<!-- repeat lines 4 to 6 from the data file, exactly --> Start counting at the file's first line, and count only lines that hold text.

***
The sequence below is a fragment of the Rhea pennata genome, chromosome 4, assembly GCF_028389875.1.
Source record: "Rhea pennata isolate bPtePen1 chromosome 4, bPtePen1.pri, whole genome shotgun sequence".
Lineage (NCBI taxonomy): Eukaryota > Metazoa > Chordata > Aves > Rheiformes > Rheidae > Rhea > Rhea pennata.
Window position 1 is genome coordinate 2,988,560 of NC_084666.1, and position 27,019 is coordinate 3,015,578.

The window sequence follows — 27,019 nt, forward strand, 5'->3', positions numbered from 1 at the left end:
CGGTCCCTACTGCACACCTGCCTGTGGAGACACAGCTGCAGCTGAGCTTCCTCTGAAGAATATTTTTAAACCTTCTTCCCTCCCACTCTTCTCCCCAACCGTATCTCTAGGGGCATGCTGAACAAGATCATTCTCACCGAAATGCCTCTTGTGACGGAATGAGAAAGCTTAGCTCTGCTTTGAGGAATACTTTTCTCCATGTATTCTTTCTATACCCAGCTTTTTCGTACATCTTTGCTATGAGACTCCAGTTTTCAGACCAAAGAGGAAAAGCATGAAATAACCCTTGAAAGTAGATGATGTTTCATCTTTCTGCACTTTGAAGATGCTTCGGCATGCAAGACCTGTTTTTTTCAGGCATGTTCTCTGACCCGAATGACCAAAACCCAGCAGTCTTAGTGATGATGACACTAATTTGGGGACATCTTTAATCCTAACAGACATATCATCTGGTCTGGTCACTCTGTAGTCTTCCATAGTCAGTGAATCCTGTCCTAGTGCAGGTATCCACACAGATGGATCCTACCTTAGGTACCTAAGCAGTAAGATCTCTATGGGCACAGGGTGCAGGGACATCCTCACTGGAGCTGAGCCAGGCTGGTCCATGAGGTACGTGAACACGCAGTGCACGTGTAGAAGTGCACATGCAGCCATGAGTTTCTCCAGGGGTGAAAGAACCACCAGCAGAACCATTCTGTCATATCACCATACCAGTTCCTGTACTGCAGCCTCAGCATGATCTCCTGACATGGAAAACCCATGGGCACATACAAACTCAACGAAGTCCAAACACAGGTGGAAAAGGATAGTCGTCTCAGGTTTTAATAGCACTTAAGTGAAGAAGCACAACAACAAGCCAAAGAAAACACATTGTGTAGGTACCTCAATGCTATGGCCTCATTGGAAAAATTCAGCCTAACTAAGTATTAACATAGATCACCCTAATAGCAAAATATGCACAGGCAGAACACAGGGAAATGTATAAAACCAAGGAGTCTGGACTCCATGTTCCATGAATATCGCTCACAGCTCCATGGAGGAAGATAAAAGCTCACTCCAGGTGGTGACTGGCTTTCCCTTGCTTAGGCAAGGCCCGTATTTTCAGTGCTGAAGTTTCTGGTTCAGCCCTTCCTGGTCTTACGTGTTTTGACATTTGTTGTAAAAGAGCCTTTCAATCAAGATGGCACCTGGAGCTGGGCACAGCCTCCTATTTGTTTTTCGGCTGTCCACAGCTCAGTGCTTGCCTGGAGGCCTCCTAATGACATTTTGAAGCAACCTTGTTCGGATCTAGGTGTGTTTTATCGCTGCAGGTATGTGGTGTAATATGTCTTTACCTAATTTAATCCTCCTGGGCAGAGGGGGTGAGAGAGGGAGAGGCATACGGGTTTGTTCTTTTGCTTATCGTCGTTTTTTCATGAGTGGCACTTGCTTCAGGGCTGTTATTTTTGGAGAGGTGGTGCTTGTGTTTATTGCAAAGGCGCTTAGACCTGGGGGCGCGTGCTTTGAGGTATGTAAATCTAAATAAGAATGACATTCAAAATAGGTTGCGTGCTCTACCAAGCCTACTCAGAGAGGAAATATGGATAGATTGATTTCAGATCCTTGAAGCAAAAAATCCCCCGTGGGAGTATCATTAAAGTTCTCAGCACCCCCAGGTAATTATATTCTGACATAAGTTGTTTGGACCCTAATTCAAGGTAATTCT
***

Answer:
Window position 1 is genome coordinate 2,988,560 of NC_084666.1, and position 27,019 is coordinate 3,015,578.

The window sequence follows — 27,019 nt, forward strand, 5'->3', positions numbered from 1 at the left end:
CGGTCCCTACTGCACACCTGCCTGTGGAGACACAGCTGCAGCTGAGCTTCCTCTGAAGAATATTTTTAAACCTTCTTCCCTCCCACTCTTCTCCCCAACCGTATCTCTAGGGGCATGCTGAACAAGATCATTCTCACCGAAATGCCTCTTGTGACGGAATGAGAAAGCTTAGCTCTGCTTTGAGGAATACTTTTCTCCATGTATTCTTTCTATACCCAGCTTTTTCGTACATCTTTGCTATGAGACTCCAGTTTTCAGACCAAAGAGGAAAAGCATGAAATAACCCTTGAAAGTAGATGATGTTTCATCTTTCTGCACTTTGAAGATGCTTCGGCATGCAAGACCTGTTTTTTTCAGGCATGTTCTCTGACCCGAATGACCAAAACCCAGCAGTCTTAGTGATGATGACACTAATTTGGGGACATCTTTAATCCTAACAGACATATCATCTGGTCTGGTCACTCTGTAGTCTTCCATAGTCAGTGAATCCTGTCCTAGTGCAGGTATCCACACAGATGGATCCTACCTTAGGTACCTAAGCAGTAAGATCTCTATGGGCACAGGGTGCAGGGACATCCTCACTGGAGCTGAGCCAGGCTGGTCCATGAGGTACGTGAACACGCAGTGCACGTGTAGAAGTGCACATGCAGCCATGAGTTTCTCCAGGGGTGAAAGAACCACCAGCAGAACCATTCTGTCATATCACCATACCAGTTCCTGTACTGCAGCCTCAGCATGATCTCCTGACATGGAAAACCCATGGGCACATACAAACTCAACGAAGTCCAAACACAGGTGGAAAAGGATAGTCGTCTCAGGTTTTAATAGCACTTAAGTGAAGAAGCACAACAACAAGCCAAAGAAAACACATTGTGTAGGTACCTCAATGCTATGGCCTCATTGGAAAAATTCAGCCTAACTAAGTATTAACATAGATCACCCTAATAGCAAAATATGCACAGGCAGAACACAGGGAAATGTATAAAACCAAGGAGTCTGGACTCCATGTTCCATGAATATCGCTCACAGCTCCATGGAGGAAGATAAAAGCTCACTCCAGGTGGTGACTGGCTTTCCCTTGCTTAGGCAAGGCCCGTATTTTCAGTGCTGAAGTTTCTGGTTCAGCCCTTCCTGGTCTTACGTGTTTTGACATTTGTTGTAAAAGAGCCTTTCAATCAAGATGGCACCTGGAGCTGGGCACAGCCTCCTATTTGTTTTTCGGCTGTCCACAGCTCAGTGCTTGCCTGGAGGCCTCCTAATGACATTTTGAAGCAACCTTGTTCGGATCTAGGTGTGTTTTATCGCTGCAGGTATGTGGTGTAATATGTCTTTACCTAATTTAATCCTCCTGGGCAGAGGGGGTGAGAGAGGGAGAGGCATACGGGTTTGTTCTTTTGCTTATCGTCGTTTTTTCATGAGTGGCACTTGCTTCAGGGCTGTTATTTTTGGAGAGGTGGTGCTTGTGTTTATTGCAAAGGCGCTTAGACCTGGGGGCGCGTGCTTTGAGGTATGTAAATCTAAATAAGAATGACATTCAAAATAGGTTGCGTGCTCTACCAAGCCTACTCAGAGAGGAAATATGGATAGATTGATTTCAGATCCTTGAAGCAAAAAATCCCCCGTGGGAGTATCATTAAAGTTCTCAGCACCCCCAGGTAATTATATTCTGACATAAGTTGTTTGGACCCTAATTCAAGGTAATTCT